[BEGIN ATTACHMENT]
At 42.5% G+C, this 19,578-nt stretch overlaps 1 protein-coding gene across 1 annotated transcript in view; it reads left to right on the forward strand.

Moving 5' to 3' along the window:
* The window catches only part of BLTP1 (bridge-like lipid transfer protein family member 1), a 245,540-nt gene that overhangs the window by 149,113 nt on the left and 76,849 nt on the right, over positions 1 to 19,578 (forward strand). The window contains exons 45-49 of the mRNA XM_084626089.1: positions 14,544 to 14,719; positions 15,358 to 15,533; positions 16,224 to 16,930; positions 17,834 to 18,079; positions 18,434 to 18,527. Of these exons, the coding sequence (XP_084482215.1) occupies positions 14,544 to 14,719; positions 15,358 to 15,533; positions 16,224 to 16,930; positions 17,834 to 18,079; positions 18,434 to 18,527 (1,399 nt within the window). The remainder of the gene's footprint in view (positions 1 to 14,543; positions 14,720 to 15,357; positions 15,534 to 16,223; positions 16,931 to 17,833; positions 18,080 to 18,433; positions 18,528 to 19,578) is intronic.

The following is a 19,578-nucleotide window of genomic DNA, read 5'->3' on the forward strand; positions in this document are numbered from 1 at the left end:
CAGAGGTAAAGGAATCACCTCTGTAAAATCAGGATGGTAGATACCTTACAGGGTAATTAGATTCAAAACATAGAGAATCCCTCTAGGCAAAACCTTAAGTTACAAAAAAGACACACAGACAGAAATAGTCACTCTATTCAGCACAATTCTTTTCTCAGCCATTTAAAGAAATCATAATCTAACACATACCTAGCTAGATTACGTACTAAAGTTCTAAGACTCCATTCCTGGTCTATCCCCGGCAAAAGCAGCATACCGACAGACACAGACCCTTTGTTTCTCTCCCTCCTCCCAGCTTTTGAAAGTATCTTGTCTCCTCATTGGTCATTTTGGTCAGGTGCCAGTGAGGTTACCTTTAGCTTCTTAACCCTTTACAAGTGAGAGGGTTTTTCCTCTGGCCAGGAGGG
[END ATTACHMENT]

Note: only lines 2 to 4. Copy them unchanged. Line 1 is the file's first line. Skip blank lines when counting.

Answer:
Moving 5' to 3' along the window:
* The window catches only part of BLTP1 (bridge-like lipid transfer protein family member 1), a 245,540-nt gene that overhangs the window by 149,113 nt on the left and 76,849 nt on the right, over positions 1 to 19,578 (forward strand). The window contains exons 45-49 of the mRNA XM_084626089.1: positions 14,544 to 14,719; positions 15,358 to 15,533; positions 16,224 to 16,930; positions 17,834 to 18,079; positions 18,434 to 18,527. Of these exons, the coding sequence (XP_084482215.1) occupies positions 14,544 to 14,719; positions 15,358 to 15,533; positions 16,224 to 16,930; positions 17,834 to 18,079; positions 18,434 to 18,527 (1,399 nt within the window). The remainder of the gene's footprint in view (positions 1 to 14,543; positions 14,720 to 15,357; positions 15,534 to 16,223; positions 16,931 to 17,833; positions 18,080 to 18,433; positions 18,528 to 19,578) is intronic.

The following is a 19,578-nucleotide window of genomic DNA, read 5'->3' on the forward strand; positions in this document are numbered from 1 at the left end: